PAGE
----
If Tempe’s forward-looking Character Area concept ever was to show off its worth, the role it played in development of the city’s newly unwrapped General Plan 2050 must have been one of those times.
A gamut of forward-looking concepts developed by Tempe planners in recent years were among the priorities of the 60 or so advisers who’ve been working to develop a completed draft of a new General Plan for the city, a process that reoccurs every 10 years. What now appears to be the opportunity for a wide ranging public review of General Plan 2050 will be held Thursday, Aug. 24, with the measure, incorporating any possible revisions, due to appear on Tempe’s ballot in March 2024.
As the group’s work unfolded, staff made what some said could have been called its No. 1 goal: to ensure that public involvement and input would be available at every opportunity along the way.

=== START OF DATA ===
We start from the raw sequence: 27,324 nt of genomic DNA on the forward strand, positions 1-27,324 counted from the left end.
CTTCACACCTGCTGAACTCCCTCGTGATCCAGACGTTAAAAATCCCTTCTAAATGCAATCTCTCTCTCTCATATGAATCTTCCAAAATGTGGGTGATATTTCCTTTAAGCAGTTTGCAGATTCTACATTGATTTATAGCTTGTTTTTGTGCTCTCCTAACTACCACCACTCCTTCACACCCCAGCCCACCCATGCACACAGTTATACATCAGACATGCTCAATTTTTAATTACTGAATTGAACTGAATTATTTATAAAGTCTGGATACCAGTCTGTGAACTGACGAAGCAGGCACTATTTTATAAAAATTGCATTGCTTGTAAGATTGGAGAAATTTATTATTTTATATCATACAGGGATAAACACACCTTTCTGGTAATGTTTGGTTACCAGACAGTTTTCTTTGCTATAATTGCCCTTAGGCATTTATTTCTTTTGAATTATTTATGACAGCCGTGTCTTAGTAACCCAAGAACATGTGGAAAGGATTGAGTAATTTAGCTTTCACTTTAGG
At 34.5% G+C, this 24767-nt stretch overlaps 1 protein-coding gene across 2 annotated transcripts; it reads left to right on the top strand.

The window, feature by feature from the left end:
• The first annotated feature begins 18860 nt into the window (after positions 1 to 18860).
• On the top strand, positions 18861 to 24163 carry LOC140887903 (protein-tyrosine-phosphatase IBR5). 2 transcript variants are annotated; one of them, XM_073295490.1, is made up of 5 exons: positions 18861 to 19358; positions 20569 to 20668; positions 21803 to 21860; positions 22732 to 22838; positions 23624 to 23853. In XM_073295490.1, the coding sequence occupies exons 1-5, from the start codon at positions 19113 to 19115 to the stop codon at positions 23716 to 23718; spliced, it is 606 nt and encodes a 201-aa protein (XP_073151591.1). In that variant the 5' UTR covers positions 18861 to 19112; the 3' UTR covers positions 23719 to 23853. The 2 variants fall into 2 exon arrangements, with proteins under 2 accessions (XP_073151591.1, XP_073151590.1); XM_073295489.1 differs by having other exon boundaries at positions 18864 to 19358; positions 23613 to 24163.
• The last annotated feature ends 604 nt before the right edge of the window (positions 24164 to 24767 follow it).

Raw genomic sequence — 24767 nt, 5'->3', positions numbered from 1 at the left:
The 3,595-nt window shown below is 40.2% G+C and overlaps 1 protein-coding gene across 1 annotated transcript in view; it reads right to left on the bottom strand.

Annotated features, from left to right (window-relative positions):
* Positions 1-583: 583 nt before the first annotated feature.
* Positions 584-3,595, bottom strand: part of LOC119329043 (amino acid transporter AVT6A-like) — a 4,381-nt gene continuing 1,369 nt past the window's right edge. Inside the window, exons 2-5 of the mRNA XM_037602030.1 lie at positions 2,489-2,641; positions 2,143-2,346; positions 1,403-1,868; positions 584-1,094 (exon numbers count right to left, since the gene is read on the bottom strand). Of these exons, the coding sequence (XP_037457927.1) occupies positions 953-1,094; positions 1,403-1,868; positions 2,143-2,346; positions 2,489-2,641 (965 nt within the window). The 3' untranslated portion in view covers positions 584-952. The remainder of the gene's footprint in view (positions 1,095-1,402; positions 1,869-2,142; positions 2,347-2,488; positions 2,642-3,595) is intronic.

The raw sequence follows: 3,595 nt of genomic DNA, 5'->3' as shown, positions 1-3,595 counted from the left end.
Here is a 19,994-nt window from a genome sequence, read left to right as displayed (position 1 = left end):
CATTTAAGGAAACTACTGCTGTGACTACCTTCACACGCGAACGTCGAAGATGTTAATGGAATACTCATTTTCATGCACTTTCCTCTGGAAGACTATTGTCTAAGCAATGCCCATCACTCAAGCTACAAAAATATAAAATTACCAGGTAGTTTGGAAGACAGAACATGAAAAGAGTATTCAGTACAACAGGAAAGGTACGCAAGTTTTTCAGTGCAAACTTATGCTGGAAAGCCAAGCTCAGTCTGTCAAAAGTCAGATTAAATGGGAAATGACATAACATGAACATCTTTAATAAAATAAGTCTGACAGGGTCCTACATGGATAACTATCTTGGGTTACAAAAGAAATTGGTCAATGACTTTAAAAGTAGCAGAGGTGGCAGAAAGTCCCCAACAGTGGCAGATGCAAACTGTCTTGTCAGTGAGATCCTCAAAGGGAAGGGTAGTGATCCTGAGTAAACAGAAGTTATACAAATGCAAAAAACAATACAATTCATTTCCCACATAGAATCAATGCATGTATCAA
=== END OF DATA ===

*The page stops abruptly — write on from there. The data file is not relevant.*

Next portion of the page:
This led to open houses, booths at city events, mailed information in utility bills, postal cards—every conceivable way public contributions to the study could be encouraged. As to how any outcomes of the study can become vital mileposts during its 10-year lifespan, those working on General Plan 2050 call it the latest in Tempe’s ongoing commitment to incorporate population growth, among other issues, into whatever is being done on an annualized basis to keep up with new needs or demands.
While the 10-year requirement for updated strategies isn’t aimed at stimulating population growth—“we know people will be coming here, and we want to be ready,” said one staffer interviewed for this piece—any efforts to keep up regularly with trends enables experts to conduct planning and develop responses over 30 years, not just those in the immediate future.
Finally, say members of the group, it’s important to remember that none of the proposals they have studied would affect zoning laws, and any proposed changes would have to go first through the full gauntlet of approval processes.